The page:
Tuesday, August 27, 2013

Times They Are A Changing

Anita Licis Ribak photograph opening night  Shedding Light
As I've been transitioning back to the studio while juggling care-giving, my time seems limited to pursue large productions like the Amherst Biennial.  So I'm stepping aside as Chair of the Amherst Public Arts Commission after almost 9 years at the helm of this town's commission. It's time to pass the baton onto new talent.

It has been a great ride and one that has helped me grow as an organizer, producer and artist. It all started with Shedding Light. Erika Zekos's created this huge ephemeral public art installation by lighting up a tobacco shed for Amherst's 250th anniversary. This site-specific installation on the Swartz Family Farm in 2009, opened the door for bigger public arts installations and exhibits. In 2009, http://sheddinglightamherst.blogspot.com/  I produced & curated Pioneer Women which travelled from the Pioneer Valley to Tabla Rasa Gallery in New York City. City. http://www.tablarasagallery.com/html/pioneer_women.html
The following year looking to include the talented men in the valley and New York City artists I created Pioneer Women & Wonderland taking over a former warehouse at Paper City Studios in Holyoke, MA.
Mo Gareau Ringey, Detail from Mosaic  Frig
http://papercitystudios.wordpress.com/pioneer-women/

This was a warm-up for the Fall's big event, the first Amherst Biennial: Art in Expected and Unexpected Places.  <www.amherstbiennial.com>  in 2010 which had fourteen sites ranging from storefronts, a decommissioned school, galleries and art in expected and unexpected places. This first Biennial brought "Art in the Park", Matt Johnson's welded sculpture The Portal to Kendrick Park, Amherst. This has been a dream of mine for years, to bring public art in Amherst's parks. (more on this later)

My goals for the second Amherst Biennial was to have all three colleges in Amherst participate, assemble more prestigious sites and continue promoting the quality of artwork created in the Pioneer Valley. This time around, we indeed had all three colleges (Amherst College, Hampshire College & UMASS) participating as well as the Directors/ Curators of the Mead Art Museum, Elizabeth Barker & Loretta Yarlow, University Museum of Contemporary Art as my co-curators. We also had five museums and four galleries for more than 20 sites this time around. This was done on a shoes-string budget and a small crew of volunteers. As some of you may know, who have produced huge productions such as this, it takes over your life and can take a toll on many areas of our lives. So I'm stepping back from these huge art productions for the time being to reassess my work and life and see how I can move forward.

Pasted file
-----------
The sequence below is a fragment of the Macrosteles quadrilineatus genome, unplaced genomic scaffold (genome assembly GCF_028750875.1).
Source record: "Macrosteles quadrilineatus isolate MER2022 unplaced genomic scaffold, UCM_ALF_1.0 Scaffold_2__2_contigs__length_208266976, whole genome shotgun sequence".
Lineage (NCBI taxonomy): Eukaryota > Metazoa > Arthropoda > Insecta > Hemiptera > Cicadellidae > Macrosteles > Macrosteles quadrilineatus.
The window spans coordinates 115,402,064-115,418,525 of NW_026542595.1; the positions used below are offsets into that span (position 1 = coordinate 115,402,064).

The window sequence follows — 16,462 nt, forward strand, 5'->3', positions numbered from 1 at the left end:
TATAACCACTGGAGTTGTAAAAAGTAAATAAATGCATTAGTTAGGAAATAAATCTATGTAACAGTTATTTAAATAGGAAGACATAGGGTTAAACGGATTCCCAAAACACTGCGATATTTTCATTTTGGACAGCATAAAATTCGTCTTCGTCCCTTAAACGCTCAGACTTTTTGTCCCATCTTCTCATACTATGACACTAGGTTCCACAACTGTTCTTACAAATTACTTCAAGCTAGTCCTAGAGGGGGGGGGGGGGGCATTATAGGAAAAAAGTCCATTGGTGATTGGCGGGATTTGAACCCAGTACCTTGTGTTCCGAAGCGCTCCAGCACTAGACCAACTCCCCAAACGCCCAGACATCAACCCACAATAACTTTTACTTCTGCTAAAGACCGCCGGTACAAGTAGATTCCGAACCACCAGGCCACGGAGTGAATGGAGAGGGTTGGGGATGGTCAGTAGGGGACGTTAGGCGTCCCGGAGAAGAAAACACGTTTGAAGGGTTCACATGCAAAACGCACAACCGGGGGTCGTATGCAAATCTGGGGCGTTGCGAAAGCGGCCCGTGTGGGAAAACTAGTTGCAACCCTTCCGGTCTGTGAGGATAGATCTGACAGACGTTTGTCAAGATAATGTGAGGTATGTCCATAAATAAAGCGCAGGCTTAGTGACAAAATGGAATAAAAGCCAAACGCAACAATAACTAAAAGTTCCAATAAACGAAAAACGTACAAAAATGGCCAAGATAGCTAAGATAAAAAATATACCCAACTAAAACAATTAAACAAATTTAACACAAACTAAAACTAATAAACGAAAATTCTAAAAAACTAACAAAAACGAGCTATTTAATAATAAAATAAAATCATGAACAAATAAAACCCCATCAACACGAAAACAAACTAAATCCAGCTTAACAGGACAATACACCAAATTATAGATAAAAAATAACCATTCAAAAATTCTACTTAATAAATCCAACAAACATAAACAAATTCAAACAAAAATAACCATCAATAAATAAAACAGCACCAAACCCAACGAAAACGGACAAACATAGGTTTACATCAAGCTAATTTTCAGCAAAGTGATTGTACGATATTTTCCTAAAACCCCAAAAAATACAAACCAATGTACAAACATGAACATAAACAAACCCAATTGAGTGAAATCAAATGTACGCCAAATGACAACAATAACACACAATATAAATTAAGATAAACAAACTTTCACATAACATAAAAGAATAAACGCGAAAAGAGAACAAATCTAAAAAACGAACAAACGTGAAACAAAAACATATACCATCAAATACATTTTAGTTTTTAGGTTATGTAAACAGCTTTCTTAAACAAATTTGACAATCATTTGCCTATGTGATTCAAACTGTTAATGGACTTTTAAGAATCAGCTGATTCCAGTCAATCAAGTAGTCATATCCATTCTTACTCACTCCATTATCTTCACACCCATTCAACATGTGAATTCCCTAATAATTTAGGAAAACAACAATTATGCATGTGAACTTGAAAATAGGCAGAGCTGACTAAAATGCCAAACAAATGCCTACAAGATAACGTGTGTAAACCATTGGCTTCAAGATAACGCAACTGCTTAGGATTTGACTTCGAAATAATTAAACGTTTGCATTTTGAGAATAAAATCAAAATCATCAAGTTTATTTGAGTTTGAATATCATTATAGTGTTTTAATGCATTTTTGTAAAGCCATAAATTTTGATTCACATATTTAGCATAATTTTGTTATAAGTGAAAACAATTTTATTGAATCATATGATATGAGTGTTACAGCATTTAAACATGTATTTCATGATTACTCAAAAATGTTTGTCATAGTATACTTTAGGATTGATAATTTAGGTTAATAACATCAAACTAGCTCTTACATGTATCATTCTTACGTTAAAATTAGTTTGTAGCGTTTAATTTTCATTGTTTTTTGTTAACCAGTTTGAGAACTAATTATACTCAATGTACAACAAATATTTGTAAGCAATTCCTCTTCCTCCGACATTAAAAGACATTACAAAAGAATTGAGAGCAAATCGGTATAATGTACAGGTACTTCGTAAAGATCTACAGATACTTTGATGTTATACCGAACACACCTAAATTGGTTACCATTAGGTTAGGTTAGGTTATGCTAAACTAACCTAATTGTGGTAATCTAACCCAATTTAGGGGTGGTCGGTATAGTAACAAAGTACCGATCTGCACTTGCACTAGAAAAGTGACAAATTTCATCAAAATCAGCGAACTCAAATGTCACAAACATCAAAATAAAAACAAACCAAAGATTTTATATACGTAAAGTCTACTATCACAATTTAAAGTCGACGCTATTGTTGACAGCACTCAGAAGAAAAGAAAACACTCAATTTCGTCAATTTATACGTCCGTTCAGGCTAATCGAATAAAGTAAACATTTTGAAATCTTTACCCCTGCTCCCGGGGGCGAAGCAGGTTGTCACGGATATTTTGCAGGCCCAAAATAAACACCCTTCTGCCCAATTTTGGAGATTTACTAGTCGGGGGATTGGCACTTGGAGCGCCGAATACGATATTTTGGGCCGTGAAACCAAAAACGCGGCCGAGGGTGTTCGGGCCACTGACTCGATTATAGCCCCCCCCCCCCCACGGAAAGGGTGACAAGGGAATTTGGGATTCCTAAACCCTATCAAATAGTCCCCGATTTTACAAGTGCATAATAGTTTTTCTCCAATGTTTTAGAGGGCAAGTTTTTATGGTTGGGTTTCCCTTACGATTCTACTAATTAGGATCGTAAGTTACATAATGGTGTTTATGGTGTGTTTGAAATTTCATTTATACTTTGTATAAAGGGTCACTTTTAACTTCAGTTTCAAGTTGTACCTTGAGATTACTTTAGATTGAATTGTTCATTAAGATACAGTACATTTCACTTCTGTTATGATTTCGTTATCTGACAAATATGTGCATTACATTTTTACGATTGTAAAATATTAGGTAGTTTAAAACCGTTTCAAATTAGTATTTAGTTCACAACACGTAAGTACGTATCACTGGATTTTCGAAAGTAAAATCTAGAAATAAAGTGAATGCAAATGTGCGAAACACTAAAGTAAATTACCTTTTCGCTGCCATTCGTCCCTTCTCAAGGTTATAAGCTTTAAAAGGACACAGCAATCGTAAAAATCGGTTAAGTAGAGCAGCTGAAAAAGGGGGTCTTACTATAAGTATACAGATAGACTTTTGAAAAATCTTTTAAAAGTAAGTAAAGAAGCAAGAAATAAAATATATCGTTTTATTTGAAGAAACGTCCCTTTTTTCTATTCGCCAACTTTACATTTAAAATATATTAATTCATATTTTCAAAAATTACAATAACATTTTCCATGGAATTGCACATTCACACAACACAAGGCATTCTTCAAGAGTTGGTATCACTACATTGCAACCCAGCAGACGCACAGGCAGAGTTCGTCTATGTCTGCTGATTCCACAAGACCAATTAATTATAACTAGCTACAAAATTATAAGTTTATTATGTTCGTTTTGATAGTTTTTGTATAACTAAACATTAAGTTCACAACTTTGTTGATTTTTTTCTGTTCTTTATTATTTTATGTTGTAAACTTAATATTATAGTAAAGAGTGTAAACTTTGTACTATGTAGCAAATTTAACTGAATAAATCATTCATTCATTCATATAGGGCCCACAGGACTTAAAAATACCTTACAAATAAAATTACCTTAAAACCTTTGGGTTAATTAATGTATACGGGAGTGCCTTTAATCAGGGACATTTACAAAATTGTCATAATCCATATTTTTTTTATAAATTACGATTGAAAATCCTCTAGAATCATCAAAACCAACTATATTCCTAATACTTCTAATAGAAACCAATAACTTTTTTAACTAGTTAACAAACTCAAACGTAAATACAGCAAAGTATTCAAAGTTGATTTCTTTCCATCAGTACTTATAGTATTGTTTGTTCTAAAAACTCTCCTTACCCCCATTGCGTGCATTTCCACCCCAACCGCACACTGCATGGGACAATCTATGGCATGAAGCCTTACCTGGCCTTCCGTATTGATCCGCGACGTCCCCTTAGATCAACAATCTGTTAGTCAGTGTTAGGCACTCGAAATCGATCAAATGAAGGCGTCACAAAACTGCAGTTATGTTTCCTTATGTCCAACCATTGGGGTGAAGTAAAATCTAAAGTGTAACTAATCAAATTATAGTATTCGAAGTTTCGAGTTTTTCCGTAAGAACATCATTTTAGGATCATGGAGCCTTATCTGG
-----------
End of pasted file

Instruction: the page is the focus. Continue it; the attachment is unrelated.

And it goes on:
Terry Rooney, Liberty with Snake Tatoo, 2013 (detail)

Presently, I'm looking a various options for future exhibitions for my work as well as possibly expanding this Biennial to include all of Western MA. especially the Berkshires. You can check for updates at this site in the future for further developments. <www.wemabiennial.com> . Also I will continue to list the accomplishments of the Amherst Biennial artists as time allows on this site. www.amherstbiennial.com  So stay tuned to see what's the next chapter is... in my brilliant career!


Monday, August 5, 2013

Chesterwood - Contemporary Sculpture

The Housatonic, Rick Brown & Laura Brown at Chesterwood
While exploring the local arts scene in the Berkshires this Summer, I was pleasantly surprised to see two wonderful site specific sculptures at Chesterwood, summer estate of sculptor, Daniel Chester French who created the Lincoln Memorial in D.C.. Besides providing tours of this lovely estate and studio of French's, it also hosts contemporary sculptures all over the landscape and woodland trails. The first sculpture which caught my attention was created by a husband and wife team, Rick & Laura Brown. This dynamic duo ask Chesterwood to take down a dead pine tree, which they created this impressive sculpture on site within a week. They utilized the remains of the trunk and top of this tree as bookends to this "fanned" slices in the middle of the tree. Wow, this blew this away.

There were some other interesting sculptures down the woodland path at this sculpture park and the one that caught my eye was this parade of small painted flags by two artists, whose name escapes me at this moment that were like the flags that mark where utilities wires are but to me they were a miniature parade of munchkins in the woods. It was a delightful splash of color in the earth-tones of the forest floor.


These artworks gives me ideas for future Biennials.......WEMA Biennial  '15